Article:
As everyone in the country (and probably in the world) already knows, the Supreme Court of the United States on Friday heard oral argument in. At stake is nothing less than who will become the next President of the United States, or so most people think. Of even greater importance, however, is the role the courts are to play in our constitutional system of government.
Last Wednesday, the Florida legislature invited me to provide testimony about its role under the Constitution. I began by reminding the members of the select committee that if the duty that lay ahead of them was somewhat unsettling, it was because we have grown accustomed in this century to having the courts have the final word on every political and legal issue in our nation. But that recent custom was not the founders' vision. As the country was reminded only two short years ago during the impeachment trial of President Clinton, in certain instances our Constitution assigns important duties to one or another of the political branches. The power to impeach, which is somewhat akin to typical executive function of bringing an indictment, is assigned to the House of Representatives. The power to try the impeachment charges, a quintessential judicial function, is assigned to the Senate of the Unites States. In both instances, the respective house of Congress is said to have plenary power over the matter. It is the last word, and no appeal to any court will lie.
Article II, section 1 of the Constitution is a similar provision. It provides that "Each State shall appoint, in such manner as the Legislature thereof may direct, a number of electors." Plenary power of the choosing of presidential electors is therefore assigned to the legislature of each state. Not to the courts of the state. Not to the executive. Not even to the people of the state (except in the sense that the legislature itself is the most direct representative of the people). The exercise of that power by the state legislature is subject only to compliance with other provisions of the United States Constitution.
Which leads us to another one of those rare constitutional provisions that assign the final word to some body other than the courts. For under Article II, section 1 (and later under the Twelfth Amendment), the votes of the electors are to be counted by the Congress. Not by the executive; not by the courts; not even by the Supreme Court. What is more, if two or more slates of electoral votes are transmitted to the Congress, it is Congress's job, and only Congress's job, to judge which of the competing votes shall be counted.
Yet on Friday the Supreme Court heard oral argument in a case challenging whether in fact the Florida Supreme Court had improperly intruded upon the powers delegated to the Florida legislature. One thing quickly became clear. Ted Olson, representing Governor Bush, backed away from his argument that Congress can, by statute, restrict the power assigned to the states. But the victory on that point, argued by Vice President Gore's attorney Lawrence Tribe, may well be a pyrrhic one, for the constitutional provision actually relied upon by Professor Tribe assigns the power not the the state as a whole (as Tribe argued), but to the state legislature. A certification ordered by the Florida Supreme Court, therefore, is a much contrary to that assignment of plenary power as was the argument being made by Governor Bush that a federal statute restrained what the state could do.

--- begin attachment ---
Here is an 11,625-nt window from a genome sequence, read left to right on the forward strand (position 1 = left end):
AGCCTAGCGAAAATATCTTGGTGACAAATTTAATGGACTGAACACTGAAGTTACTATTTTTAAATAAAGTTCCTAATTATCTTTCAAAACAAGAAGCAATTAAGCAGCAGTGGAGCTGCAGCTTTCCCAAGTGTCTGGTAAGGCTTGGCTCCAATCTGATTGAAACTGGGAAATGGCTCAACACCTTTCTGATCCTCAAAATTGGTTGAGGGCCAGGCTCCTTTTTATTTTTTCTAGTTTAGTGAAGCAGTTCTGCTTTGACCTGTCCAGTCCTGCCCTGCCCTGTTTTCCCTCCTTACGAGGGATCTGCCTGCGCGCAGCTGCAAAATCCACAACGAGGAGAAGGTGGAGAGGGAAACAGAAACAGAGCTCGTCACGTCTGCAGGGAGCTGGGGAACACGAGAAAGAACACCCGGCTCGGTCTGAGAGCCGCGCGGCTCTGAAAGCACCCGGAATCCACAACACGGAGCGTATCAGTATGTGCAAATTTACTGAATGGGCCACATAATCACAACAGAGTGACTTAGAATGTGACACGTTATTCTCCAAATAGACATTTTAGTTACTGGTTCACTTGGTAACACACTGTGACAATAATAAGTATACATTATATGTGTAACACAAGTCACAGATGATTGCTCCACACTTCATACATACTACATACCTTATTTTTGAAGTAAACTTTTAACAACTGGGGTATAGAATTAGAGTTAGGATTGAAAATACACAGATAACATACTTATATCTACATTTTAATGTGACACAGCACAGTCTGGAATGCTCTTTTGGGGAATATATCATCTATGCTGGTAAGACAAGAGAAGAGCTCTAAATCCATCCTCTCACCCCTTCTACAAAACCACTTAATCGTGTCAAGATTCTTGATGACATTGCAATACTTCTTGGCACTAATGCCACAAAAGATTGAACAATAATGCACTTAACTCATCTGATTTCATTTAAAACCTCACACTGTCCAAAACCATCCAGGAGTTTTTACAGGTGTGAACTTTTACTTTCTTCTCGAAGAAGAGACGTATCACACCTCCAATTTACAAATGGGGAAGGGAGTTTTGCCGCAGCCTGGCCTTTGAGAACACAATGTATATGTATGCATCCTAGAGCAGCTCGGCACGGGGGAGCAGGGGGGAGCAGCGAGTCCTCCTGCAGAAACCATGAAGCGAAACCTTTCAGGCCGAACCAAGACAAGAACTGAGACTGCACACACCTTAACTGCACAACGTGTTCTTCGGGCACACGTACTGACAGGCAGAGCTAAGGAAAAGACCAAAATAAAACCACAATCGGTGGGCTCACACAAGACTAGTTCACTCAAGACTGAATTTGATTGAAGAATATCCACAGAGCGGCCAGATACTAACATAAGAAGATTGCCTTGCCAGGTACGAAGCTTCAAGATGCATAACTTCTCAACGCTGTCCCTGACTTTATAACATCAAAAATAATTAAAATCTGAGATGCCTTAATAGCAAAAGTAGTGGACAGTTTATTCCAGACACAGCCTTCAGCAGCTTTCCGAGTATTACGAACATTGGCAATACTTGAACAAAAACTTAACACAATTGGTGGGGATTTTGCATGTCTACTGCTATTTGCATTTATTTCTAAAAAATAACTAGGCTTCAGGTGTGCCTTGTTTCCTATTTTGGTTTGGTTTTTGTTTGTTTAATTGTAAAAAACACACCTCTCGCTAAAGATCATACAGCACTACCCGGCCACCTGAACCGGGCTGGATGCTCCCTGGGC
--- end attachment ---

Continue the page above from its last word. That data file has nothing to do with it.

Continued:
Of course, the Florida legislature remained free to delegate some of the decision-making responsibility, because its constitutional authority is to choose the manner in which electors are chosen, not necessarily to choose the electors itself. In exercising that authority, the Florida legislature developed a fairly elaborate statutory scheme, assigning an initial counting role to county canvassing boards, a certification role to the Secretary of State, and the role to judge any subsequent contests to the Florida judiciary. Whether those delegations have properly been complied with is the question currently before the Supreme Court. But it arguably ought not to be. The most crucial line of questioning on Friday came from Justice Souter, who probed the implications of this aspect of the case, which was presented to the justices not by either of the parties but in a friend of the court brief filed by the Florida legislature. The idea is called the non-justiciable political question doctrine, and it means that the Court will decline to issue a ruling on a case where the ultimate judgment in the matter has been assigned to another branch of the government.
Here, there are two political questions. The legislature of Florida gets to decide how much of its plenary power it wants to delegate to the Florida courts, and the Congress gets to decide whether a court-certified group of electors was lawfully certified pursuant to the law enacted by the Florida legislature. Given the partisan animosities that have developed on both sides of this hotly-contested case, Justice Souter's position offers a prospect of a resolution by the Supreme Court that would bring finality to the election but that would not embroil it in the politics of the election itself. Given the fact that the Court jealously guards its own institutional legitimacy, Justice Souter's questions may well suggest an opinion that the entire Court can live with. Quite simply, some things are best decided by not deciding.